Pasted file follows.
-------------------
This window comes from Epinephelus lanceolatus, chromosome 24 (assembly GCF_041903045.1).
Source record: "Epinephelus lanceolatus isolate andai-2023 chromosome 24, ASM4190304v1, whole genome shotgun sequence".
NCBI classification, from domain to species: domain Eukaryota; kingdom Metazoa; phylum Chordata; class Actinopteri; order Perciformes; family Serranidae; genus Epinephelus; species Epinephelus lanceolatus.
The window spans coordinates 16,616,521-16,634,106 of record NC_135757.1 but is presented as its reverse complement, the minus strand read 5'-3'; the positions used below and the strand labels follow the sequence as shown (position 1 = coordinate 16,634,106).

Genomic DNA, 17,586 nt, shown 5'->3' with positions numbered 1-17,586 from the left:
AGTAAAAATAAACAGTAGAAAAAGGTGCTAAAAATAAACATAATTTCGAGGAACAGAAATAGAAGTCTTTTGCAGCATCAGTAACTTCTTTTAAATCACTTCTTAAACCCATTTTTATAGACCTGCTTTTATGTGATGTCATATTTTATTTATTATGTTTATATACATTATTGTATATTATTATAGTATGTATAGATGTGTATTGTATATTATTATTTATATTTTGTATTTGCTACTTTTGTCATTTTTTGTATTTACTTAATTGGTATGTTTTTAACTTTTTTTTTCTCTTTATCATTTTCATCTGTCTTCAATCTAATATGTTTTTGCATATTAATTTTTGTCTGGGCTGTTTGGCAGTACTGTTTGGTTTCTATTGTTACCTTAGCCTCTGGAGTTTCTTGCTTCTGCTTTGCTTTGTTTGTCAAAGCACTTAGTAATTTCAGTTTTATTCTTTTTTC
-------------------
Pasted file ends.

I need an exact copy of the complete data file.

This window comes from Epinephelus lanceolatus, chromosome 24 (assembly GCF_041903045.1).
Source record: "Epinephelus lanceolatus isolate andai-2023 chromosome 24, ASM4190304v1, whole genome shotgun sequence".
NCBI classification, from domain to species: domain Eukaryota; kingdom Metazoa; phylum Chordata; class Actinopteri; order Perciformes; family Serranidae; genus Epinephelus; species Epinephelus lanceolatus.
The window spans coordinates 16,616,521-16,634,106 of record NC_135757.1 but is presented as its reverse complement, the minus strand read 5'-3'; the positions used below and the strand labels follow the sequence as shown (position 1 = coordinate 16,634,106).

Genomic DNA, 17,586 nt, shown 5'->3' with positions numbered 1-17,586 from the left:
AGTAAAAATAAACAGTAGAAAAAGGTGCTAAAAATAAACATAATTTCGAGGAACAGAAATAGAAGTCTTTTGCAGCATCAGTAACTTCTTTTAAATCACTTCTTAAACCCATTTTTATAGACCTGCTTTTATGTGATGTCATATTTTATTTATTATGTTTATATACATTATTGTATATTATTATAGTATGTATAGATGTGTATTGTATATTATTATTTATATTTTGTATTTGCTACTTTTGTCATTTTTTGTATTTACTTAATTGGTATGTTTTTAACTTTTTTTTTCTCTTTATCATTTTCATCTGTCTTCAATCTAATATGTTTTTGCATATTAATTTTTGTCTGGGCTGTTTGGCAGTACTGTTTGGTTTCTATTGTTACCTTAGCCTCTGGAGTTTCTTGCTTCTGCTTTGCTTTGTTTGTCAAAGCACTTAGTAATTTCAGTTTTATTCTTTTTTC